URI is the big kahuna among the three institutions run by the Board of Governors. It educates about 16,000 students, around 10,000 of whom are from Rhode Island. Researchers there pull in about $80 million each year in research funding, largely from federal sources, like the National Science Foundation and the National Institutes of Health, but also from corporate sources.
There are some important financial issues going on at URI, and none of them are about raises for faculty. One is that state dollars continue to decline in importance to URI’s budget. Twenty years ago, state general revenue funding of $57 million provided about a quarter of the overall budget of $214 million. Today, we provide $75 million for a budget of $705 million, or just a tiny bit more than 10% [B3-46], making URI essentially a private university with a small public subsidy. State contributions over that time grew at an average rate of 1.3 percent per year while the overall budget grew more than four times as fast.
The Governor is proposing to raise the state’s contribution by a little more than $3 million, which is $2 million more than level funding, so that will hike the percentage of the budget contributed by the state a smidge.
But wait, shouldn’t we be concerned about growth of more than 6 percent a year? Why yes, we should. This is a national problem; universities across the country are seeing this kind of cost inflation. Tuitions are pretty much the only thing around that rivals health care costs in the inflation department.
So what is URI spending its money on? Answer: Not professors. To teach more or less the same number of students, URI has almost a hundred fewer professors than it did in 1994. (I’ve used the 1994 personnel budget in this, because they changed the presentation that year and it matches the 2013 presentation better.) In 1994, the “Education and General” part of the budget had 623 professors of the three ranks (full, assistant, and associate), and in 2013, we expect to have 540. The collection of all full professors have seen their pay climb about 2.8% per year over that time.
Looking at the administration shows a different picture. The top couple dozen administrators—the deans, provosts, and vice presidents—have seen their pay go up an average of 4.5 percent per year. There aren’t more people at the top level of administration, but in 1994, there were 65 people with the title of “Director” of something (or assistant director), and in 2013, there are 89. Individually, their salaries didn’t grow quite as fast as all the deans’ and vice-presidents, but because there are so many more of them, they also saw approximately a 4.5 percent average growth rate.
That kind of growth is high, but doesn’t make it to 6%. How about capital projects? In 1994, URI spent $6.4 million on construction and debt service. This year we’re looking at $68 million, and next year it will come down to $59 million. This is a growth rate of 13 percent a year! If you walk around one of the URI campuses, you’ll see lots of new buildings. But few of them are very crowded.
The other huge growth is in the account that provides student aid to cover rising tuition costs. Tuition this year is expected to go up 9.5% as it has for a number of years in the past. Consequently, the aid bill also rises very fast.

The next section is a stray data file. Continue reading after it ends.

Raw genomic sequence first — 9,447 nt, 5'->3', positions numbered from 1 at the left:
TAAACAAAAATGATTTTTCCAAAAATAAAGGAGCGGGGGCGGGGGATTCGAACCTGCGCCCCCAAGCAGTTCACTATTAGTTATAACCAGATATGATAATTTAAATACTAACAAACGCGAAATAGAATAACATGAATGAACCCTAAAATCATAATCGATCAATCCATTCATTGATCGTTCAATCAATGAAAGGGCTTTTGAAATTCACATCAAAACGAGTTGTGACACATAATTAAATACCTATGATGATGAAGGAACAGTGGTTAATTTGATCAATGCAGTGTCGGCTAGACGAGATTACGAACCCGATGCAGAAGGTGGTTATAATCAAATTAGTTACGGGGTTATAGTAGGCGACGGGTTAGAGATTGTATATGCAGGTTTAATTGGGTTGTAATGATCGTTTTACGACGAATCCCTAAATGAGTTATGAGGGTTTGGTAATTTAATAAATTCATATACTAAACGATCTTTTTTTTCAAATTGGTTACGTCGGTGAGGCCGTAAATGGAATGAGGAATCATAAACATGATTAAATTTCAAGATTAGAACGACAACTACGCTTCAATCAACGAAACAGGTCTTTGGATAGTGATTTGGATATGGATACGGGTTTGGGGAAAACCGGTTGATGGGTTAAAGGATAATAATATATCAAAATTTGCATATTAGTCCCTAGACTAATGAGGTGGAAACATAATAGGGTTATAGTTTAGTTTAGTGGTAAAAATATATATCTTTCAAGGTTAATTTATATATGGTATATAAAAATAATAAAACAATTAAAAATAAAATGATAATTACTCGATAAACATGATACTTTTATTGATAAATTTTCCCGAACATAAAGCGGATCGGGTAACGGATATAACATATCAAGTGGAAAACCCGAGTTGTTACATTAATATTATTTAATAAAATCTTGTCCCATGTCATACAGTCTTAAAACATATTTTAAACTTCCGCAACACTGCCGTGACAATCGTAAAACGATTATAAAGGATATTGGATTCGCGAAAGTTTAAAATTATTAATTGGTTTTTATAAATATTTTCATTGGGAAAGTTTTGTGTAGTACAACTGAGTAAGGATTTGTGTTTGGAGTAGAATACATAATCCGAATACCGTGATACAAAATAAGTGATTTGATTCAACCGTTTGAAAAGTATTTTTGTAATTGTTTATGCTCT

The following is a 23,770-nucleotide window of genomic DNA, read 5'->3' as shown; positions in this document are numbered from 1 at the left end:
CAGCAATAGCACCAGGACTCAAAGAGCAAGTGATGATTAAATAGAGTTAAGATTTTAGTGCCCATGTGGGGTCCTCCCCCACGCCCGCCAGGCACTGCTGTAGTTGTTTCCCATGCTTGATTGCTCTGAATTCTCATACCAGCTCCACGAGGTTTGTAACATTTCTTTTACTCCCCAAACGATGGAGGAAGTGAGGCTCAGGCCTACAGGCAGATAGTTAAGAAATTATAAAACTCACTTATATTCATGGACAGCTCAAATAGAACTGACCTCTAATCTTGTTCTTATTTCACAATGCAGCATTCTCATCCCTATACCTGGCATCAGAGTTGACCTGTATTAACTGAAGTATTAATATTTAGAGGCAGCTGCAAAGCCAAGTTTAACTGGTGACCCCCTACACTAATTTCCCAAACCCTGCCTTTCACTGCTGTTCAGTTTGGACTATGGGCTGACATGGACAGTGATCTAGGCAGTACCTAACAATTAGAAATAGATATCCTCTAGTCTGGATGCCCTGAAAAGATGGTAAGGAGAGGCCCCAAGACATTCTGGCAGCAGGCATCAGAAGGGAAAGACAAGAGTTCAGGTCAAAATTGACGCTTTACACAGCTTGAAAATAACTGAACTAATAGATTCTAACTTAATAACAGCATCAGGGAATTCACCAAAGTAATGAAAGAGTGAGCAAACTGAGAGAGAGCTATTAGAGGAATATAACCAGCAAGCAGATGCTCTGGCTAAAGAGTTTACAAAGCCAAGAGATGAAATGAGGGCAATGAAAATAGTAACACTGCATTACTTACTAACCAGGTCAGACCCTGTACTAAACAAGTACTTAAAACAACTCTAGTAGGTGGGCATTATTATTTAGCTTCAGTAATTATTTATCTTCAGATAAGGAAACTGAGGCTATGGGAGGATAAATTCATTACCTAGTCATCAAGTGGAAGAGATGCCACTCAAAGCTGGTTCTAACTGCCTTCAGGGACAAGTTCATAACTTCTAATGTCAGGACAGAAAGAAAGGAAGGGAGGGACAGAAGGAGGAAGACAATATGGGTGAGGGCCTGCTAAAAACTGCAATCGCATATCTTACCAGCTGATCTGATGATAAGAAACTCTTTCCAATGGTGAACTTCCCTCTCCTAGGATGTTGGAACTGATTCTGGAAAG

So that’s the story: declining aid from the state, declining numbers of professors, increases in administrator pay and numbers, construction of fancy new buildings, and huge increases in tuition. The construction part makes it seem like investment, but all together, does that really sound like an investment in education to you?
There’s another dimension here. By 1995, URI had already lost a tremendous proportion of its state aid budget. In 1989, state dollars covered 58 percent of the budget, but by 1994 it was down to a quarter. This was a crisis. The University (under its new President Robert Carothers) responded by doing a revenue analysis of all the departments, to see which ones made money, and they abandoned most of the programs that didn’t. They stopped admitting students in 47 degree-granting programs, including 16 in science and engineering. From a financial perspective, this seemed to make sense, though it was virtually unprecedented in American university administration.
From an academic perspective, the benefit was hardly as clear. Consider philosophy. URI still teaches some introductory level philosophy courses, so they still need some faculty. So if you love philosophy enough to pursue a doctorate in it, what URI has to offer you is a career of teaching classes to students who don’t really care about it. This immediately makes URI a second choice for anyone in that field. Maybe you don’t care about philosophy, but there were 46 other programs that got the same treatment. Is that the best way to get good faculty? How about not giving them money?
Now I learn from a 2010 “Research and Economic Development” presentation to the URI Strategic Budget and Planning Council that over the ten years from 1996 to 2006, URI saw its research funding grow by 29 percent. Over that same time, UNH saw its research funding up by 271 percent, UVM’s went up 162 percent, and UConn saw its funding rise 136 percent. (All larger than the national average of 117 percent.) This was immediately following that downsizing. Do you think maybe this could have been related to a shrunken faculty? Downsized programs?
The presentation was clearly meant to show how worried the University should be about this poor showing. After all, after educating students, research is most of the point of an institution like URI. Research brings in grant funding, research builds prestige, and research is where the real economic benefit of universities comes from.
But not to worry. The folks who put together this presentation had a plan, which was, I gather, put into action. Their plan: Create a new Vice President.